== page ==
By inviting individuals to help spark big change through accessible online actions, this initiative serves as a low threshold entry point into the broader movement for Black Liberation. Through this project, WCRJ and CRGE will grow our powerful base of grassroots racial justice activists and prime the pipeline of progressive Black leadership.
Your voice is crucial to advancing the fight for racial equity, opportunity and justice. Advocate for the change you want to see in your city, state and beyond by demanding policy action of your elected officials now.
In the coming days, members of the Illinois House of Representative will consider a critical bill that would prohibit the state from levying unjust and exorbitant lawsuits against formerly incarcerated residents. HB 900, which passed through House committee this week, would repeal the statewide prison “pay-to-stay” law, under which the Illinois Department of Corrections (IDOC) is permitted to charge former inmates for the costs of their incarceration and to conduct intrusive investigations of their personal financial assets.
In 2015, formerly incarcerated Illinoisans witnessed a devastating uptick in the number of lawsuits the state filed against individuals to recoup the cost of imprisonment. The state's pay-to-stay provision allows IDOC to aggressively investigate inmates' finances in order to identify potential targets of such lawsuits. This measure facilitates the systematic plunder of what small amounts of capital are held among the state's disproportionately poor inmate population.Through this unscrupulous practice, Illinois has seized all manner of minor assets from prisoners, including savings earned through low wage prison labor and the proceeds awarded in a lawsuit over negligent prison medical care.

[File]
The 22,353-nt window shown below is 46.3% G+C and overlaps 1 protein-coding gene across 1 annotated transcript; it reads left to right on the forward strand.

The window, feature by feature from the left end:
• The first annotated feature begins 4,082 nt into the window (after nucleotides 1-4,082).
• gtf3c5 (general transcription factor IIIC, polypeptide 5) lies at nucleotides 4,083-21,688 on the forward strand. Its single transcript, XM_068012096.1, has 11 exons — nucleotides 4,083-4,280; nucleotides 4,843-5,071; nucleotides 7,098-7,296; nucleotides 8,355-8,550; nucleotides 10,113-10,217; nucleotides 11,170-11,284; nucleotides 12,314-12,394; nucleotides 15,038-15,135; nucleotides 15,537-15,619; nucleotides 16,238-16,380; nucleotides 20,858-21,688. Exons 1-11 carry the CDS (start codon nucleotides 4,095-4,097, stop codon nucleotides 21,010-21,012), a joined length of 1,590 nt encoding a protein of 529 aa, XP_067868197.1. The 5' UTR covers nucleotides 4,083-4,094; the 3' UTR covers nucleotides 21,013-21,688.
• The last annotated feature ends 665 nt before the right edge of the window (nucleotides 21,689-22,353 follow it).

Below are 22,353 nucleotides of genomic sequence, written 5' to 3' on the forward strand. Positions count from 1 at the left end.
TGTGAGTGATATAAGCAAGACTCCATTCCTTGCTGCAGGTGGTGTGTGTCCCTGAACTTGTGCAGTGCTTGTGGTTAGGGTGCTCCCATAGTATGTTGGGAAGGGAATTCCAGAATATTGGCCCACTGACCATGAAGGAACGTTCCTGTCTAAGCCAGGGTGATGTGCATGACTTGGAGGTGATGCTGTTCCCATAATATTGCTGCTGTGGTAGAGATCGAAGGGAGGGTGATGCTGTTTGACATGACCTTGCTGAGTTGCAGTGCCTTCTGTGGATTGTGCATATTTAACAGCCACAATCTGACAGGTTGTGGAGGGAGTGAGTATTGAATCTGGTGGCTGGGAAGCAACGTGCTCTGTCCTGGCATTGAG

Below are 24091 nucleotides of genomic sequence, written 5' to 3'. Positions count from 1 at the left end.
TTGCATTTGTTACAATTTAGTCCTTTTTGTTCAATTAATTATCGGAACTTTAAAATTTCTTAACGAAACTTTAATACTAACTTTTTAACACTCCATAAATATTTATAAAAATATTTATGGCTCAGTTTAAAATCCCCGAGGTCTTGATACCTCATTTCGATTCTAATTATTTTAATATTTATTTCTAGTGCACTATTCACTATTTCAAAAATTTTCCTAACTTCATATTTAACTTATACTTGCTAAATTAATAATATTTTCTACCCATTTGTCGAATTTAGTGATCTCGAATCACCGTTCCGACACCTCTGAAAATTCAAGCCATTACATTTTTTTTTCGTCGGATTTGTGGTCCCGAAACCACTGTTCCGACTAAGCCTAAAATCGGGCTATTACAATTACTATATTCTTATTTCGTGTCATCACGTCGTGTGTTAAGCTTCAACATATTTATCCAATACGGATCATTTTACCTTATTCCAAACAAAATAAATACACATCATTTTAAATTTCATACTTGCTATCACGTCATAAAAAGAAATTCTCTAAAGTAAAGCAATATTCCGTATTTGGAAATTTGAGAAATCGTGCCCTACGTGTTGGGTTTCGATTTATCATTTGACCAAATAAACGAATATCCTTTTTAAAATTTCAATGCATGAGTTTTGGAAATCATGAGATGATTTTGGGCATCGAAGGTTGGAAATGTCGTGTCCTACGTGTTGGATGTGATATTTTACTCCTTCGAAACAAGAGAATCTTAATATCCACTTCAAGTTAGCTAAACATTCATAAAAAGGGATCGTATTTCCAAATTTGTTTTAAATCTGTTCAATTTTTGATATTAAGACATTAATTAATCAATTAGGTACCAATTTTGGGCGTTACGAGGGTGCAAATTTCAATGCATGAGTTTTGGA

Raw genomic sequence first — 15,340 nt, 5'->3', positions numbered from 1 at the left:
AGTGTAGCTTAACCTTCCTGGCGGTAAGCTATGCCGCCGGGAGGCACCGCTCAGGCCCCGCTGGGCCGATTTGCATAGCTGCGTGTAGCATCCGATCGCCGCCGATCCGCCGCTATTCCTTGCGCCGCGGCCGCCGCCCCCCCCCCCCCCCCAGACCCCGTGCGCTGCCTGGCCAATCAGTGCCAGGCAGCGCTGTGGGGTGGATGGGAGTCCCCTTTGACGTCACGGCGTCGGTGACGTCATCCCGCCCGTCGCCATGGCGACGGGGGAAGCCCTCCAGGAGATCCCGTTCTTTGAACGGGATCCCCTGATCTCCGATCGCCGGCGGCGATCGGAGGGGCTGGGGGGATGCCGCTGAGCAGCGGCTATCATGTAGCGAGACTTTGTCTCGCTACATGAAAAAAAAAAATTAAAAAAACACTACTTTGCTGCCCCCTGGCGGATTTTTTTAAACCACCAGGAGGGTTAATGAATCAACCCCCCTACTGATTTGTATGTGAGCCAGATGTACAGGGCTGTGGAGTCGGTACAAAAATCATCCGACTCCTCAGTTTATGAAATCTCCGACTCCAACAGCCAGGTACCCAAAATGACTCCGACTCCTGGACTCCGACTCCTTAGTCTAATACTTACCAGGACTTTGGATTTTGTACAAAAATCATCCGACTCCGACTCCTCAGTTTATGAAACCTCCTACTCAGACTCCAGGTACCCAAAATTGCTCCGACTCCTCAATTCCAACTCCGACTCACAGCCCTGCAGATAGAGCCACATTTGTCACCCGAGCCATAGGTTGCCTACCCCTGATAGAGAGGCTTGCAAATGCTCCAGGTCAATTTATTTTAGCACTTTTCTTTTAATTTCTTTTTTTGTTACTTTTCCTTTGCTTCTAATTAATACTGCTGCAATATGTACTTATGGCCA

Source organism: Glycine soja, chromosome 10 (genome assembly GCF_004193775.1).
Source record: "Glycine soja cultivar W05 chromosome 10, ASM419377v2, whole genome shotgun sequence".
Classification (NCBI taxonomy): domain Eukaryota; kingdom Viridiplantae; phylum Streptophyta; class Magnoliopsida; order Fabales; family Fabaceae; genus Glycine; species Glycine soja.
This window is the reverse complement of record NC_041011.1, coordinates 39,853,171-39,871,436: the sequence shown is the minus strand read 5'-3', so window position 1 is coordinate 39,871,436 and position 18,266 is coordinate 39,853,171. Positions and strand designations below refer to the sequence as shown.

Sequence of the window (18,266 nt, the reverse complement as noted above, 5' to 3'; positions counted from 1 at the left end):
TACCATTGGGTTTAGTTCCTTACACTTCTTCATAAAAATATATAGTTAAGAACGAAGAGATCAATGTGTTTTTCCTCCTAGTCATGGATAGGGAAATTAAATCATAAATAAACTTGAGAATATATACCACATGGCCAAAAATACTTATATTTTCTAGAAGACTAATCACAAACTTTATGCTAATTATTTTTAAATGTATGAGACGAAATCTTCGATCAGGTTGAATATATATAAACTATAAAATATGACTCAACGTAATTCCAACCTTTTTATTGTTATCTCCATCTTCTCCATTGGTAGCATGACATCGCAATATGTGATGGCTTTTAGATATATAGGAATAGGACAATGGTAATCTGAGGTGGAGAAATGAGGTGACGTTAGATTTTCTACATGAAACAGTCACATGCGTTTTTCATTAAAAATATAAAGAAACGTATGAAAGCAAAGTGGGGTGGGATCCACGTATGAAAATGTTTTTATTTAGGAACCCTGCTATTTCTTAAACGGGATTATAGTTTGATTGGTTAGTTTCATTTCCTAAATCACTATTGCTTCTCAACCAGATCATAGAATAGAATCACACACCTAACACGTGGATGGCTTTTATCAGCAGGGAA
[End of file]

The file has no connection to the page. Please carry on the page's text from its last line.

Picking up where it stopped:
Financial stability is essential to supporting the long term safety, opportunity and liberation of formerly incarcerated residents. By stripping individuals of their personal capital, the pay-to-stay law undermines equity and justice for returning Illinoisans, as well as their families and communities. Moreover, such practices serve to perpetuate Illinois' inhumane and racially targeted system of mass incarceration by continuing to directly offload its collateral costs onto inmates and communities of color.
This action alert marks the launch of WCRJ and CRGE’s Racial Justice Action Center, a project designed to offer our supporters critical analysis on key policy issues and accessible opportunities to promote equity and justice in our community. By inviting individuals to help spark big change through small, one-click actions, the Racial Justice Action Center serves as a low threshold entry point into the broader movement for Black Liberation. Through this project, WCRJ and CRGE will broaden and deepen its base of powerful racial justice activists and prime the pipeline of progressive Black leadership.